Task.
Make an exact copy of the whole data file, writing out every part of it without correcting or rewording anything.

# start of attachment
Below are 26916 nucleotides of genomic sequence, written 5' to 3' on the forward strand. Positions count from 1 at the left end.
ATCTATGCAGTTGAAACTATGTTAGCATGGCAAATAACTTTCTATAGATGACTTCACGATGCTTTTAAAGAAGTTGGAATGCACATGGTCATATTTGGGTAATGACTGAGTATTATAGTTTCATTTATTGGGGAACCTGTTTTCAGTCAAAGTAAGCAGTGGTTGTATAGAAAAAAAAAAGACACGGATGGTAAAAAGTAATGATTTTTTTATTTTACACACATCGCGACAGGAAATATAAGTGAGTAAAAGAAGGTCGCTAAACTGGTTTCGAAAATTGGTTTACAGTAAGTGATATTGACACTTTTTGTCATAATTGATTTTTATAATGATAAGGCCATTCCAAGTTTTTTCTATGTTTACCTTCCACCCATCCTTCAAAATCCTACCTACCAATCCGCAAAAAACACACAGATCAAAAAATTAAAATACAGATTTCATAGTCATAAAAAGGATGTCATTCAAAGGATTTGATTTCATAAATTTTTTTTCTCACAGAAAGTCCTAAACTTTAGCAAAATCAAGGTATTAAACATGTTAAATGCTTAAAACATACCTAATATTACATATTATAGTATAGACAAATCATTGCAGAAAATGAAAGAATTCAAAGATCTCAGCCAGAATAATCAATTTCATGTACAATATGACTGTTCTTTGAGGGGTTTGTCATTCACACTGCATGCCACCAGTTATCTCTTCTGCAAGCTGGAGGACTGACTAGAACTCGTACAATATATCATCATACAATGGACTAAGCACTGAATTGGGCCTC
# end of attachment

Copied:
Below are 26916 nucleotides of genomic sequence, written 5' to 3' on the forward strand. Positions count from 1 at the left end.
ATCTATGCAGTTGAAACTATGTTAGCATGGCAAATAACTTTCTATAGATGACTTCACGATGCTTTTAAAGAAGTTGGAATGCACATGGTCATATTTGGGTAATGACTGAGTATTATAGTTTCATTTATTGGGGAACCTGTTTTCAGTCAAAGTAAGCAGTGGTTGTATAGAAAAAAAAAAGACACGGATGGTAAAAAGTAATGATTTTTTTATTTTACACACATCGCGACAGGAAATATAAGTGAGTAAAAGAAGGTCGCTAAACTGGTTTCGAAAATTGGTTTACAGTAAGTGATATTGACACTTTTTGTCATAATTGATTTTTATAATGATAAGGCCATTCCAAGTTTTTTCTATGTTTACCTTCCACCCATCCTTCAAAATCCTACCTACCAATCCGCAAAAAACACACAGATCAAAAAATTAAAATACAGATTTCATAGTCATAAAAAGGATGTCATTCAAAGGATTTGATTTCATAAATTTTTTTTCTCACAGAAAGTCCTAAACTTTAGCAAAATCAAGGTATTAAACATGTTAAATGCTTAAAACATACCTAATATTACATATTATAGTATAGACAAATCATTGCAGAAAATGAAAGAATTCAAAGATCTCAGCCAGAATAATCAATTTCATGTACAATATGACTGTTCTTTGAGGGGTTTGTCATTCACACTGCATGCCACCAGTTATCTCTTCTGCAAGCTGGAGGACTGACTAGAACTCGTACAATATATCATCATACAATGGACTAAGCACTGAATTGGGCCTC